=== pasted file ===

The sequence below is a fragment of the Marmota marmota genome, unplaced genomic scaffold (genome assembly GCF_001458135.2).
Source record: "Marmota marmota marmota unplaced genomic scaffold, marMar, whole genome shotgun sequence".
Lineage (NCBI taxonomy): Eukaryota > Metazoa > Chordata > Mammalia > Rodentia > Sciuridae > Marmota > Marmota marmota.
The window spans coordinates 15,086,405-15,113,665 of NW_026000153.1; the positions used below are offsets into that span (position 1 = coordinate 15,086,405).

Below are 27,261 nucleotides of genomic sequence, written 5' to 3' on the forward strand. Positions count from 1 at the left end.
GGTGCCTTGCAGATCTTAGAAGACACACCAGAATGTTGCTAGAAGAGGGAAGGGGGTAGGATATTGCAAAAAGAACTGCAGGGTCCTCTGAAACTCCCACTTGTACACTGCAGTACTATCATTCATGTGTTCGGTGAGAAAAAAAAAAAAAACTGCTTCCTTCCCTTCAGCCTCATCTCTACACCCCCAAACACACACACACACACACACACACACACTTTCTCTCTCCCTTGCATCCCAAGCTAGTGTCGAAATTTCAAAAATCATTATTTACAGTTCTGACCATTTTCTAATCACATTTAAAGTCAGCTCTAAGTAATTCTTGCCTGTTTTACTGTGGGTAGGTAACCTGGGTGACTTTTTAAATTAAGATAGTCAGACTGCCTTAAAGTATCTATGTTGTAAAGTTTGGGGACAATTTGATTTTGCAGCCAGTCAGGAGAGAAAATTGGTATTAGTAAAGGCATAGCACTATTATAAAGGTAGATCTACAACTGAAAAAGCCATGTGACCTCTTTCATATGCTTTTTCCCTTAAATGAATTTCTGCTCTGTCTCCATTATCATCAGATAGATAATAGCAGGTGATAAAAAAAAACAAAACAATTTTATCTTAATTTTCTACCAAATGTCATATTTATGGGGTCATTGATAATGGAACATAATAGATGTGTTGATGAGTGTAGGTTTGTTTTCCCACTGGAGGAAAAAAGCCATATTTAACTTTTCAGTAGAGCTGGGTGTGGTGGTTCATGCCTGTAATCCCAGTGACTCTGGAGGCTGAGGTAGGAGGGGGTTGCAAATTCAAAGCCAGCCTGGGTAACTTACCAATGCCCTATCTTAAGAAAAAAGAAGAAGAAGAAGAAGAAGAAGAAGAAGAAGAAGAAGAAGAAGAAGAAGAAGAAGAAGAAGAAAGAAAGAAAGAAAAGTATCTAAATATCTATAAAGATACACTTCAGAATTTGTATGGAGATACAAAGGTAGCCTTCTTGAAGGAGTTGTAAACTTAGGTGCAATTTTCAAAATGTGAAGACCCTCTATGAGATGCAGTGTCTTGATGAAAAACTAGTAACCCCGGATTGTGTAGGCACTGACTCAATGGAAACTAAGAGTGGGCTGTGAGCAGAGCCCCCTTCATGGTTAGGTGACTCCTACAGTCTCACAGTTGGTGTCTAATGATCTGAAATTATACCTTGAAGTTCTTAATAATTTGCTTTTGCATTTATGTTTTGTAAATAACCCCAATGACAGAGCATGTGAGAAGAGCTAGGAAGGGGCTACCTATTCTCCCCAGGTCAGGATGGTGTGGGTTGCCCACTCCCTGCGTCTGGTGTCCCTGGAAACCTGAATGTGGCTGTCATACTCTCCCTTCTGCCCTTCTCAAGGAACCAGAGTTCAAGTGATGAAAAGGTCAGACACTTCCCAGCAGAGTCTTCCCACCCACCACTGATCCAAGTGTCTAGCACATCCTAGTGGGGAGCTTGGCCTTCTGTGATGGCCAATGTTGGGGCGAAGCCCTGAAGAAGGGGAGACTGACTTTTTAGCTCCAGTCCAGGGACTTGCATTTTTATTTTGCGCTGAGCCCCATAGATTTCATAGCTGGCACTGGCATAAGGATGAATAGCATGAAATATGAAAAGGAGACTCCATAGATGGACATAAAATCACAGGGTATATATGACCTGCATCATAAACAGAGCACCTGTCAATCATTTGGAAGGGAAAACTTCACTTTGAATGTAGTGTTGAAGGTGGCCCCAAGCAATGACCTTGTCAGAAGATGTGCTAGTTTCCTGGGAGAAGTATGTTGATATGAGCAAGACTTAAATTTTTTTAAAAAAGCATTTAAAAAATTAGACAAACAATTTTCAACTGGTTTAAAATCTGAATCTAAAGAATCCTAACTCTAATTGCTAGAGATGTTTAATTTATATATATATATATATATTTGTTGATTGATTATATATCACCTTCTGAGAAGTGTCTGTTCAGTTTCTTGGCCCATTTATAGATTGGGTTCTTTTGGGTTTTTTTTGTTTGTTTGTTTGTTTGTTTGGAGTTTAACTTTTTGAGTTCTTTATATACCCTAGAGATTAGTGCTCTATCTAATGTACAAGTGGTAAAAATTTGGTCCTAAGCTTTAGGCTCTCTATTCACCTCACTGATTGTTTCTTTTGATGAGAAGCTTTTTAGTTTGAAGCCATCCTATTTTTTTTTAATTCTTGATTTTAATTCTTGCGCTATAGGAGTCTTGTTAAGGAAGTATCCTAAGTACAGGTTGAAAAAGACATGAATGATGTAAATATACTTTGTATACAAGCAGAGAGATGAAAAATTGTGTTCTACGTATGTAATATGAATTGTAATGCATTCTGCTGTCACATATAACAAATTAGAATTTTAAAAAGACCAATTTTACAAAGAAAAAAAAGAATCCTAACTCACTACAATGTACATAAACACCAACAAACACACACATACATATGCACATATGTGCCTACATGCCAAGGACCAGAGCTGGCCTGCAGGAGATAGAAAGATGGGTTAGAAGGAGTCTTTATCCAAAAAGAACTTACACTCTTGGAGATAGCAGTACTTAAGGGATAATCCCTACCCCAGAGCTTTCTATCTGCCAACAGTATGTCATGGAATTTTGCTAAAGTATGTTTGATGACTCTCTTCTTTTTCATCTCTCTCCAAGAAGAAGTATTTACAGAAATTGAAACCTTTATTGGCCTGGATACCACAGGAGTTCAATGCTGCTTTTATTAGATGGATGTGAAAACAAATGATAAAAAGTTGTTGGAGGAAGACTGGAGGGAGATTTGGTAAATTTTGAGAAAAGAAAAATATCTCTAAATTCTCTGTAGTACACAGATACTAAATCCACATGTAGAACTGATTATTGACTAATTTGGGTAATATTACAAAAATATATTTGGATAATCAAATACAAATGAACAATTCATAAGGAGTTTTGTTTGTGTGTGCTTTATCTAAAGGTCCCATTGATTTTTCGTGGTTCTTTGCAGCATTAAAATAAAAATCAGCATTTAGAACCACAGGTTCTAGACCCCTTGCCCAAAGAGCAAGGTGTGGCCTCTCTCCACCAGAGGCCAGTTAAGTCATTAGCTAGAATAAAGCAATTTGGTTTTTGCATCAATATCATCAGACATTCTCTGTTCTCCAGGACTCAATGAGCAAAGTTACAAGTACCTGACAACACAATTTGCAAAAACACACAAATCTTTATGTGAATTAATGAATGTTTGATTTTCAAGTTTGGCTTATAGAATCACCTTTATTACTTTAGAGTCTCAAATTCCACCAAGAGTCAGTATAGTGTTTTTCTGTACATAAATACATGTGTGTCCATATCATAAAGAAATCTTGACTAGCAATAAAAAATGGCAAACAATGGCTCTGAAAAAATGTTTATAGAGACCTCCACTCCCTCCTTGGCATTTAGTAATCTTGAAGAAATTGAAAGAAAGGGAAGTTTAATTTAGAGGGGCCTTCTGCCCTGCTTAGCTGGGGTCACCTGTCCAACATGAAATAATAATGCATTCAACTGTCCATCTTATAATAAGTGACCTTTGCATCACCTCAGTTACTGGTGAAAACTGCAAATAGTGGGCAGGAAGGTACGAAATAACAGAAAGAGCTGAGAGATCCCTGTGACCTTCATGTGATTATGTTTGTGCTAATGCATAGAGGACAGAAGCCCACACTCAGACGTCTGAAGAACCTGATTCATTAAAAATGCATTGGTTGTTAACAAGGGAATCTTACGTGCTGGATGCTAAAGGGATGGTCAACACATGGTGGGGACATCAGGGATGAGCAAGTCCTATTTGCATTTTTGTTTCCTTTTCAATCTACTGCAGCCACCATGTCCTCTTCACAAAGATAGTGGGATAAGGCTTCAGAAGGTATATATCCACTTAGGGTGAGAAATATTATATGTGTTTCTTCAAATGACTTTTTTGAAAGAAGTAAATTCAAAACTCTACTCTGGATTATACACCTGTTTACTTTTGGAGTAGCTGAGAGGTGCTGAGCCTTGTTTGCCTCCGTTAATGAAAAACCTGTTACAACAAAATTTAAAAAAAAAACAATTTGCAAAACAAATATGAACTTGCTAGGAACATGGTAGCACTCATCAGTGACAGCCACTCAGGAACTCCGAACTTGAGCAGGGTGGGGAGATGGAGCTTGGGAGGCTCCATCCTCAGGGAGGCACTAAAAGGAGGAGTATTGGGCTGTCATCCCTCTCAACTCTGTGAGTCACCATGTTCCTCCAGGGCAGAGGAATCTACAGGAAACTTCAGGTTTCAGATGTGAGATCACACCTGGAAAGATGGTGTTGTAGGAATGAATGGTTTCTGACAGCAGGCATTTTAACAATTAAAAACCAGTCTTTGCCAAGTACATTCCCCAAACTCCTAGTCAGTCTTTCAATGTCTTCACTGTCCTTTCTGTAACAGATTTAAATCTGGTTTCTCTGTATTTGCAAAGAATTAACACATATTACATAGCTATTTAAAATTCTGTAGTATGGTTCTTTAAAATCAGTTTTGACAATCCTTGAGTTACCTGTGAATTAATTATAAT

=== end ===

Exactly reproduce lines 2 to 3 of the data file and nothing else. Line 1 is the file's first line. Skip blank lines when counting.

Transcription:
Source record: "Marmota marmota marmota unplaced genomic scaffold, marMar, whole genome shotgun sequence".
Lineage (NCBI taxonomy): Eukaryota > Metazoa > Chordata > Mammalia > Rodentia > Sciuridae > Marmota > Marmota marmota.